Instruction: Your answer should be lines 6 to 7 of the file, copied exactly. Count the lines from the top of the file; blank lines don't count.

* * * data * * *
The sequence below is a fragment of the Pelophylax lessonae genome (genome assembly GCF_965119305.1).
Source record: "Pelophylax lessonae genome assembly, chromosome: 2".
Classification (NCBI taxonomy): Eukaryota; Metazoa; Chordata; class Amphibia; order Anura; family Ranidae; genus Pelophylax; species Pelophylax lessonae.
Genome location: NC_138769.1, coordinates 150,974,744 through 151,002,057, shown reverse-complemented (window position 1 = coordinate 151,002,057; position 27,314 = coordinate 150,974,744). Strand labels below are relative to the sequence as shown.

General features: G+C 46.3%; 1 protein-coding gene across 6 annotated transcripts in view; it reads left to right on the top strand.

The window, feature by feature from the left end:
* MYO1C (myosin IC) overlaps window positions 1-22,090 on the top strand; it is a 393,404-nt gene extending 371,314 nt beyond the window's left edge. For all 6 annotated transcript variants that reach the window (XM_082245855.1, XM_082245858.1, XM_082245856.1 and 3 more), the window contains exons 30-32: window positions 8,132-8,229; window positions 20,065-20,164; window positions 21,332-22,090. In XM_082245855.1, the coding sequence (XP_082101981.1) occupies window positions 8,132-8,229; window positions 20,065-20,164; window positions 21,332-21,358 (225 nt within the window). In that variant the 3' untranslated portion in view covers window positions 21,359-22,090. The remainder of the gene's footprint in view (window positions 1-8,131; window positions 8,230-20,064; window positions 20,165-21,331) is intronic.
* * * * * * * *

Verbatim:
The window, feature by feature from the left end:
* MYO1C (myosin IC) overlaps window positions 1-22,090 on the top strand; it is a 393,404-nt gene extending 371,314 nt beyond the window's left edge. For all 6 annotated transcript variants that reach the window (XM_082245855.1, XM_082245858.1, XM_082245856.1 and 3 more), the window contains exons 30-32: window positions 8,132-8,229; window positions 20,065-20,164; window positions 21,332-22,090. In XM_082245855.1, the coding sequence (XP_082101981.1) occupies window positions 8,132-8,229; window positions 20,065-20,164; window positions 21,332-21,358 (225 nt within the window). In that variant the 3' untranslated portion in view covers window positions 21,359-22,090. The remainder of the gene's footprint in view (window positions 1-8,131; window positions 8,230-20,064; window positions 20,165-21,331) is intronic.